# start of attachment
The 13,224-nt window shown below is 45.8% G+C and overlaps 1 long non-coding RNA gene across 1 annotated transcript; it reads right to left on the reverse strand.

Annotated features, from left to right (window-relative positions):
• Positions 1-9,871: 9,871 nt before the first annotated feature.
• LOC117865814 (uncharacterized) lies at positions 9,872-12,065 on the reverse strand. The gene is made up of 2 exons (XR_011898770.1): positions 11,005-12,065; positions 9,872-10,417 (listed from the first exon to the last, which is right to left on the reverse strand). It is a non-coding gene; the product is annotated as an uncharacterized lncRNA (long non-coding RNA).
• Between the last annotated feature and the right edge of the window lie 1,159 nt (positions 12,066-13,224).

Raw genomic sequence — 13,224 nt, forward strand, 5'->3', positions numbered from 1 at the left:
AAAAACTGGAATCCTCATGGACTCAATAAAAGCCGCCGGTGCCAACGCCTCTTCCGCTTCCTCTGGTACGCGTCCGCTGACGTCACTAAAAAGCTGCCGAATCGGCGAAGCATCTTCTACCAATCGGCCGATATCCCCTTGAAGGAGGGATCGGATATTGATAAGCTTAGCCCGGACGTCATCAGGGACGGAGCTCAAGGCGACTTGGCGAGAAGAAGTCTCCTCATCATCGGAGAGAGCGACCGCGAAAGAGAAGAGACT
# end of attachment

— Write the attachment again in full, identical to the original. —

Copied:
The 13,224-nt window shown below is 45.8% G+C and overlaps 1 long non-coding RNA gene across 1 annotated transcript; it reads right to left on the reverse strand.

Annotated features, from left to right (window-relative positions):
• Positions 1-9,871: 9,871 nt before the first annotated feature.
• LOC117865814 (uncharacterized) lies at positions 9,872-12,065 on the reverse strand. The gene is made up of 2 exons (XR_011898770.1): positions 11,005-12,065; positions 9,872-10,417 (listed from the first exon to the last, which is right to left on the reverse strand). It is a non-coding gene; the product is annotated as an uncharacterized lncRNA (long non-coding RNA).
• Between the last annotated feature and the right edge of the window lie 1,159 nt (positions 12,066-13,224).

Raw genomic sequence — 13,224 nt, forward strand, 5'->3', positions numbered from 1 at the left:
AAAAACTGGAATCCTCATGGACTCAATAAAAGCCGCCGGTGCCAACGCCTCTTCCGCTTCCTCTGGTACGCGTCCGCTGACGTCACTAAAAAGCTGCCGAATCGGCGAAGCATCTTCTACCAATCGGCCGATATCCCCTTGAAGGAGGGATCGGATATTGATAAGCTTAGCCCGGACGTCATCAGGGACGGAGCTCAAGGCGACTTGGCGAGAAGAAGTCTCCTCATCATCGGAGAGAGCGACCGCGAAAGAGAAGAGACT